Red wine (get what you like: a table red is good, as is a pinot noir or even a merlot)

Rye whiskey (yes, we like Catoctin Creek, but you knew that)

Fresh raspberries

Sugar

Place 3 or 4 raspberries in the bottom of a wine glass and sprinkle with a 1/2 teaspoon sugar. Top with 3/4 ounce rye whiskey (a single-malt whiskey like Wasmund’s is nice too, or a small-batch bourbon like Basil Hayden’s) and very lightly muddle the raspberries, but don’t mash them to pieces. Allow to macerate for 15 minutes, then top with red wine. Float an additional raspberry on top if you want to impress. Bon chance!

 

The Friday Tipple: Burns-erac!

We’ve said it before, Boozers, and we’ll say it again: cocktails create community. Derek Brown, the hip mixologist of the Columbia Room in DC, waxes quite poetic about it, actually, and observes an old tradition when whipping up that classic cocktail, the Sazerac, requiring audience participation: a smidge of absinthe is poured into a chilled glass and the glass is thrown gently into the air, and, as the absinthe coats the inside of the glass during its flight, the assembled barflies all shout “Sazerac!”  just before the bartender snatches the glass from mid-air. Now that’s what we call community.

We were reminded of this again while greedily lapping up the new Ken Burns‘ documentary “Prohibition”. Clearly, alcohol can create community in myriad ways — everything from temperance unions to drinking clubs to inebriate asylums — and leave it to the ever-youthful Burns (we suspect he still gets carded) to make it all completely enthralling.

So, we salute Ken Burns this week with the Burns-erac: a whisper of whiskey (apparently an old favorite), chilled Prosecco (he told Liquor.com that it’s his current drink of choice), and a colorful nip of Peychaud’s Gomme Syrup (a simple syrup we made with Peychaud’s Bitters — the addition of gum arabic gives a lovely mouthfeel that you get right in the last sip). Gather together a group of friends while enjoying this cocktail salute, and don’t forget to shout out: “Burns-erac!”

Burns-erac

Chilled Prosecco

Whiskey (we’re still obsessed with Catoctin Creek’s Roundstone Rye)

Peychaud’s Gomme Syrup (recipe below)

Lemon twist

Fill a champagne flute with ice and water and allow to chill for a few minutes. Empty the flute and pour in a small splash of whiskey, then swirl it around quickly to coat the inside of the glass (you can shout “Burns-erac” here if you like). Pour a 1/2 teaspoon of the Peychaud’s Gomme Syrup (recipe and an alternative below) in the bottom of the glass, then carefully fill the rest of the glass with Prosecco. Garnish with a lemon twist. Burnserac!

Peychaud’s Gomme Syrup: Heat 1/2 cup sugar and 1/2 cup water to boiling in a small saucepan, stirring constantly. Reduce heat to low and continue stirring occasionally for 15 minutes. Mix one tablespoon gum arabic with one tablespoon hot water and stir until dissolved into a sticky paste; add to sugar-water mixture and stir until dissolved. Add 2 tablespoons Peychaud’s Aromatic Cocktail Bitters and stir well. Allow to simmer over very low heat for another 15 minutes, still stirring occasionally. Cool completely before using.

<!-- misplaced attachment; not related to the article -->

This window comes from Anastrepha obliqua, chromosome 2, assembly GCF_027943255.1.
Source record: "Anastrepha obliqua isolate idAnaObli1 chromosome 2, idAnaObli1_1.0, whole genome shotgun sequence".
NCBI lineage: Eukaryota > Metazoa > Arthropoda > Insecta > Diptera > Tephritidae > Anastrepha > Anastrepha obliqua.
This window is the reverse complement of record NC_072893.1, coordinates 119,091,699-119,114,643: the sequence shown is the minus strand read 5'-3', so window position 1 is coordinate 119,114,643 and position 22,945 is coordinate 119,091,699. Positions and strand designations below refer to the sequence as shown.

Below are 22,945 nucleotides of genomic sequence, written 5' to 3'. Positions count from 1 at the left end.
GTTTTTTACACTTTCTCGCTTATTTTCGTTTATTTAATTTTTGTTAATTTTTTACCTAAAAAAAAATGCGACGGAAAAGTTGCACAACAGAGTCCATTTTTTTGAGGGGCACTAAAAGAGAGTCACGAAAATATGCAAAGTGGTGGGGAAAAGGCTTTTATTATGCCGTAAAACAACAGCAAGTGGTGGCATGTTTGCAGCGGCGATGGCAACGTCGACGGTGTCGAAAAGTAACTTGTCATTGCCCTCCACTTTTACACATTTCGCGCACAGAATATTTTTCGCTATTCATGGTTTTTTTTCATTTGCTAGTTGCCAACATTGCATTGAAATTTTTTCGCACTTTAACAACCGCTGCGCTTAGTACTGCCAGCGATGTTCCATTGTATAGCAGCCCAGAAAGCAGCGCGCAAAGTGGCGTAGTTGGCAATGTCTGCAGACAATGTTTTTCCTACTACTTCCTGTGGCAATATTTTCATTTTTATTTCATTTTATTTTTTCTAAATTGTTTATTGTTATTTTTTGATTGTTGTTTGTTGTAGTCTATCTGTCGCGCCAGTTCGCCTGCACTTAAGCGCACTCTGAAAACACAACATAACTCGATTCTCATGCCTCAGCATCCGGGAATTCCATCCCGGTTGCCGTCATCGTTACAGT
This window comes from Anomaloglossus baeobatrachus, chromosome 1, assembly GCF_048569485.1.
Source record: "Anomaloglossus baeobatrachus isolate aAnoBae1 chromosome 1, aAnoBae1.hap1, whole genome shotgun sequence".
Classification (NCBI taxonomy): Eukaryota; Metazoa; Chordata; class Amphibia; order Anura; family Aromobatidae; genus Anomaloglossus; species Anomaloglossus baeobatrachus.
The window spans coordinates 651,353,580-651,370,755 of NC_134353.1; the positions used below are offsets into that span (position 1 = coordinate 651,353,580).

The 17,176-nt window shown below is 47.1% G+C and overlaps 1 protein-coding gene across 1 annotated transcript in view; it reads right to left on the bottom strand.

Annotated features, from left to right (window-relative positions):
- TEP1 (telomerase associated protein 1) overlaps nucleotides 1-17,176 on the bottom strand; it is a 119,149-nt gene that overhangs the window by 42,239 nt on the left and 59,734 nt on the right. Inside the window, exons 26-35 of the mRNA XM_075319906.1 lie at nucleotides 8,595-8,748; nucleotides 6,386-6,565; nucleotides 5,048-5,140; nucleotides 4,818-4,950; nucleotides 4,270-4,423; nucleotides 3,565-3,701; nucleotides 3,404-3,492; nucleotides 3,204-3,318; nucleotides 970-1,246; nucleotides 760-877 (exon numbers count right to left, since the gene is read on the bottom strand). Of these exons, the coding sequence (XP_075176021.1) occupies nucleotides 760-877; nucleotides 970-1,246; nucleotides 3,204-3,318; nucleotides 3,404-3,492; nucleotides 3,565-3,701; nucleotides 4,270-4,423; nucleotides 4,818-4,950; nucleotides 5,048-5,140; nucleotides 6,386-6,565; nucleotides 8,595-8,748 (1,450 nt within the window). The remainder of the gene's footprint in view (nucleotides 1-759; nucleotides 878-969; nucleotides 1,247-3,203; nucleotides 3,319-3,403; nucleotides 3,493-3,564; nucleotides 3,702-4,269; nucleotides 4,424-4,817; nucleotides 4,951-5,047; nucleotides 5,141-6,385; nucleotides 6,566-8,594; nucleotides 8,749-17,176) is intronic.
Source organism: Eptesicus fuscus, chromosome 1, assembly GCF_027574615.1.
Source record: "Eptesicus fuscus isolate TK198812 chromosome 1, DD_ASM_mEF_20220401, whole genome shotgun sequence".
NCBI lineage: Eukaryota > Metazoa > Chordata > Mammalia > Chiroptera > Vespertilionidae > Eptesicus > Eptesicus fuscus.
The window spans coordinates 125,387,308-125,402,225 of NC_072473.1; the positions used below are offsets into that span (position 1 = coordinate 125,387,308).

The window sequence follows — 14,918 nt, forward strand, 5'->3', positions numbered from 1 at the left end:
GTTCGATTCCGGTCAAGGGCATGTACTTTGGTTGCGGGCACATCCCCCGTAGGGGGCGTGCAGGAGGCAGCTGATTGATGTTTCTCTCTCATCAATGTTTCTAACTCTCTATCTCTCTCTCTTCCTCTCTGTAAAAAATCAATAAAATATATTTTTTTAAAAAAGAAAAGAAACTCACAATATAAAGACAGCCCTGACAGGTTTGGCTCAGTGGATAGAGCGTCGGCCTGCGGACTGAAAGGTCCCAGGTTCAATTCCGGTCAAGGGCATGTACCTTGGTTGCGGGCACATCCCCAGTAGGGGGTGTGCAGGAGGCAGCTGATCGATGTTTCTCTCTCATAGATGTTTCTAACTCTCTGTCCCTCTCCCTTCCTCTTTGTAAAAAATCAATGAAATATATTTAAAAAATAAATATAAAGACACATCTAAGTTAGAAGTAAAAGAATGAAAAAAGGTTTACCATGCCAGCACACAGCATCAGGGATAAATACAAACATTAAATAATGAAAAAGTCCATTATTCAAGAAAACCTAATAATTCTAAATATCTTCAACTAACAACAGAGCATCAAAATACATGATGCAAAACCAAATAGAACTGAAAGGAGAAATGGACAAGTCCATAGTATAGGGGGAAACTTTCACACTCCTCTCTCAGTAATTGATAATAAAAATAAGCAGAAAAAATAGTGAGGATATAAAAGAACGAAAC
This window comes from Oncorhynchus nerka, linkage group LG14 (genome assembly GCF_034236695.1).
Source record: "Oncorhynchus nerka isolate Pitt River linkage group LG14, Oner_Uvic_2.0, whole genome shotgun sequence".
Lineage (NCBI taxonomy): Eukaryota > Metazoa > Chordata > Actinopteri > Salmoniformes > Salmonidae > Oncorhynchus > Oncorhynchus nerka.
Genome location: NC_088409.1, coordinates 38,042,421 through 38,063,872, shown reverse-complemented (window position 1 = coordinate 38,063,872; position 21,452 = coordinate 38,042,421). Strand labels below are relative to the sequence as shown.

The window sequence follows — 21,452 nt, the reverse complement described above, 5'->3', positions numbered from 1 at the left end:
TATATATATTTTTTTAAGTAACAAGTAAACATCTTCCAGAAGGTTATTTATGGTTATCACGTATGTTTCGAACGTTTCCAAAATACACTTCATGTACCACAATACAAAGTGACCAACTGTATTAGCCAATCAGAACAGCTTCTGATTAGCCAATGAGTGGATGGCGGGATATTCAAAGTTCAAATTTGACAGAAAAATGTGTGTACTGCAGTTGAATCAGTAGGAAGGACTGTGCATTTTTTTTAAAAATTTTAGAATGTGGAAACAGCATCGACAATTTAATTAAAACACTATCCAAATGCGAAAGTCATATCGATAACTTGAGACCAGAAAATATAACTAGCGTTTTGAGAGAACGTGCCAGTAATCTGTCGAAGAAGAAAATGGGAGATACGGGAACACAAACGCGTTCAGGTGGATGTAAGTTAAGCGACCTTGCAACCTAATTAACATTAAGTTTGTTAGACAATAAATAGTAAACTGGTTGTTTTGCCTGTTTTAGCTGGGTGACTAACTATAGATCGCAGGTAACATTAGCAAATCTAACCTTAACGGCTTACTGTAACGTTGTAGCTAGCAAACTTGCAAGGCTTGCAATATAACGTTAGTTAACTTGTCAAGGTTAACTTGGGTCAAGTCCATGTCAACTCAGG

No time to make this luscious syrup? Okay, then just place a teaspoon of simple syrup and several drops of Peychaud’s in the bottom of the champagne flute and mix together. Or use a sugar cube and soak it in the Peychaud’s, then loosen it with a cocktail spoon. It won’t have the same gorgeous mouthfeel as the Peychaud’s Gomme Syrup, but it will provide the right flavor!

The Friday Tipple: The Wild Card

We’re heading into the last week of September, loyal Boozers, and that means that the Hunt for Late October is on. In other words, a handful of baseball teams are vying to make it into the playoffs, and Red Sox fans can’t believe their team is now fighting to maintain Wild Card status. Damn Yankees.

Hence, our Friday Tipple: The Wild Card. Because we’re still in love with Catoctin Creek’s Rye Whiskey (they really made us believers) and because we may need a stiff drink to get through the last few games, we’ve opted to riff on the Whiskey Sour, with a classic fall twist. On the side, we’re adding a shot of beer (we’re going for Dogfish Head’s Punkin Ale) for every home run by our favorite team. But don’t worry — if you happen to be an Astros fan, you probably won’t even catch a buzz.

The Wild Card

This cocktail has a few fresh elements, but they are worth the effort and don’t take a lot of time.

2 ounces rye whiskey (we like Catoctin Creek)

Crackerjack Syrup

Fresh apple cider (we made ours fresh inspired by a recipe from Imbibe Magazine, but you can use commercial cider too)

Chilled club soda

Dash of bitters (we use our own house-made Indian Summer Bitters, but there are many excellent bitters on the market, including Bittermens and even the classic Angostura)

Put three or four ice cubes in a cocktail shaker and add rye whiskey, 1/4 cup of fresh cider, and a teaspoon of Crackerjack Syrup. Shake vigorously and pour into a glass (with or without ice, it’s up to you). Top with a splash of club soda and a dash of bitters. Enjoy!

To make fresh apple cider: cut an apple into chunks and process into a fine pulp in a food processor with a few teaspoons of water and a dash of cinnamon or apple pie spice. Let sit for half an hour then squeeze pulp through a cheesecloth. Yields about half a cup.

To make Crackerjack Syrup: Set one cup of raw turbinado sugar in a small saucepan over low heat. Stir constantly until sugar liquifies, being careful not to let it burn. Add 1 cup of water slowly and stir. Cut corn kernels off a cob, scraping the cob with the edge of the knife and put all kernels into the sugar syrup. Add a large pinch of salt and allow to simmer over low heat for 30 minutes. Strain and cool completely. Yields about a cup; can be stored in the refrigerator for up to three months.